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Democrats have retained their Senate majority following the Georgia runoff election, but Republicans still have a majority in the House of Representatives. Here’s what that means for policy, taxes, and markets.

Democrats broke the historic trend of midterm elections going against parties in power by retaining their slim majority in the Senate. Arizona, Nevada and Georgia were called in their favor, giving them 51 seats in the Senate and the Republicans 49. 


Although Republicans won the majority in the House of Representatives, the number of seats that the party gained fell short of the dozens that the GOP, polls and markets first predicted. Democrats’ better-than-expected performance has reinvigorated the Biden Administration, and the outcome of the Georgia vote has further bolstered how much leverage they will have in the upper house. 


That said, neither party has a resounding mandate in Congress and gridlock will continue in Washington for the remaining two years of the Biden administration. Here’s what that means for markets, policy, and the economy.


What Happens Next?


An aggressive lame duck session now begins, as Democrats race to get as much of their policy agenda finalized in the remaining weeks of 2022, before Republicans assume power of the House on January 3. Top of mind will be passing the Appropriations Budget before year-end, as well as the 2023 National Defense Authorization Act, which has bipartisan support.


Biden may also push for an increase in the child tax credit, and Republicans may trade that for an extension to expiring tax cuts enacted by the Trump administration.


But the most critical issue Democrats may pursue before year-end is approval to raise the government’s debt ceiling. Normally increases in debt ceilings aren’t tackled until they are needed, which in this case is in the summer of next year. But leaving it until then would provide the Republicans with a powerful negotiating tool for 2023, at a time when the Democrats could be dealing with the economic fallout from the Federal Reserve’s rate hikes to fight inflation.


With Congress in gridlock, major changes to tax policy are also unlikely over the next two years. As for monetary policy, it is unlikely that politicians will influence the Fed to ease up on its most aggressive tightening cycle in a generation, even if mass layoffs are needed to bring inflation down to its 2% target.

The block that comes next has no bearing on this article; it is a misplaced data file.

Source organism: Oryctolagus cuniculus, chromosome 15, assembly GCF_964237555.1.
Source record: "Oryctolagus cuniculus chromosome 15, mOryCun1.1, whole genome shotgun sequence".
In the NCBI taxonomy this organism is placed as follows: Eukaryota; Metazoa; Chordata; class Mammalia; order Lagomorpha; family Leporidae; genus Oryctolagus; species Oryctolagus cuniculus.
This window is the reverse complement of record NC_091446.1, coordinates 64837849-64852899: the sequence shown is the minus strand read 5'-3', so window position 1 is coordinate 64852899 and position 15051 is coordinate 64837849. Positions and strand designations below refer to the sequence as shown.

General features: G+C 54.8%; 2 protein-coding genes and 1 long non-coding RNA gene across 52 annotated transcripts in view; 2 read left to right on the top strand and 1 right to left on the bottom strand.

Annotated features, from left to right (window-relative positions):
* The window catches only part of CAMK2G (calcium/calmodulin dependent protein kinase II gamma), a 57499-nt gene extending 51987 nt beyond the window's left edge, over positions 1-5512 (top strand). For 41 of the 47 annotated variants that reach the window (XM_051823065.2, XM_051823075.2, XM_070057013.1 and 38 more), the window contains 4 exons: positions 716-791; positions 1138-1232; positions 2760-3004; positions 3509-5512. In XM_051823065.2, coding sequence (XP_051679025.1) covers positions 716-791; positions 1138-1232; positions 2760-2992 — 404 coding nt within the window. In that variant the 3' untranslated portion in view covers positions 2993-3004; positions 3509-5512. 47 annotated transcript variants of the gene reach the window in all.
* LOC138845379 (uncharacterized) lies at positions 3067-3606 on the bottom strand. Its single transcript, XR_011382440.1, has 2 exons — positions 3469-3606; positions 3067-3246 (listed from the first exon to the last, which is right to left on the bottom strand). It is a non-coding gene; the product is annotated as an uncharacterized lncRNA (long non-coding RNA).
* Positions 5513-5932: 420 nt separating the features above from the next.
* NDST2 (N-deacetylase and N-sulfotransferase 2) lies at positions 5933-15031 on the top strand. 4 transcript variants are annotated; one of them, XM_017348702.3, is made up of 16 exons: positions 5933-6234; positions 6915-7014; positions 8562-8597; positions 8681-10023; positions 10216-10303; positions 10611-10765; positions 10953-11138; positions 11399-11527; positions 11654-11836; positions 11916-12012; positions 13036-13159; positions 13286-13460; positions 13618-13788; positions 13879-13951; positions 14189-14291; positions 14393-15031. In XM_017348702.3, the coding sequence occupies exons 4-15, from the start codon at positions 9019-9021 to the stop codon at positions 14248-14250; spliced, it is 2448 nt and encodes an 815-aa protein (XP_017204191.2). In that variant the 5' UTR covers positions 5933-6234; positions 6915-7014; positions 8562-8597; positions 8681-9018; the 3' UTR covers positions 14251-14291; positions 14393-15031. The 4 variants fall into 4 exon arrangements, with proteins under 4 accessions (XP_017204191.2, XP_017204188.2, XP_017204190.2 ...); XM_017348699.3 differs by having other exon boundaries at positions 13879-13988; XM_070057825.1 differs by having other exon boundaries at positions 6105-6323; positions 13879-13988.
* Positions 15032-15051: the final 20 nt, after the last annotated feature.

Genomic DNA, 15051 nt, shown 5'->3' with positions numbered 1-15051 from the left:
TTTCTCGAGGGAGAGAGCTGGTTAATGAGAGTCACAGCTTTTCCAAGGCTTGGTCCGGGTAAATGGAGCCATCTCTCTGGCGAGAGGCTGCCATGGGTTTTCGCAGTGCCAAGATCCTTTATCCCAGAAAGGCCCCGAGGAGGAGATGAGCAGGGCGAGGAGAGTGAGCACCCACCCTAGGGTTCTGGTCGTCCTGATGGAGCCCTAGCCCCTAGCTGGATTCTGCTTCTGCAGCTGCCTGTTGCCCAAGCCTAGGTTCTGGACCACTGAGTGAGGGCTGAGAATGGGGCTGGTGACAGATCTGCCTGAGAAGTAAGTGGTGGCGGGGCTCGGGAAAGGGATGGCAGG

How Will Midterms Affect Markets?


Markets priced in a Republican sweep leading into the election, but gave back some of that rally when it didn’t emerge. Stocks quickly looked past election results following the release of a better-than-expected October inflation report, underscoring the greater importance of corporate earnings and economic fundamentals.


Nonetheless, gridlock should work well for markets, because it lessens the risk of unexpected changes to tax laws and other legislation for the next two years.


History shows that stocks tend to have positive returns in the 12 months following a midterm election, and that a recession almost never occurs in a President’s third year in office.


Exhibit 1: Q4 Seasonality and Midterms Reasons to be Positive


Yet, while we expect stocks and bonds to be delivering positive returns this time next year, the journey will be volatile and could include a recession. Much will depend on the Fed’s ability to bring inflation down and how deeply that will hurt the economy.


We think there’s a 70% probability of a recession next year, and while the markets tend to find a bottom before the economy does, we remain cautious in the near term until earnings estimates drop to more realistic levels and the Fed indicates it has finished raising rates.


Bottom Line


The midterm elections coincide with a seasonally positive time for the markets, and once the dust settles, we could enjoy a year-end rally. But investors should remember that economic and corporate fundamentals, rather than politics, will ultimately drive the markets in 2023. Our forecast is for stocks to finish in positive territory by the end of next year, with the markets pricing in better earnings expectations for 2024. We also believe bonds have the potential to provide positive returns in the year ahead. But we are unlikely to experience a smooth V-shaped recovery, as we no longer have the luxury of low rates and quantitative easing to turbo-charge the economy.


More important than the balance of power in Congress is having an investment plan in place which aligns with your goals. Staying invested is the best way to ensure you can benefit from the inevitable turnaround that is likely to occur in the latter part of 2023.



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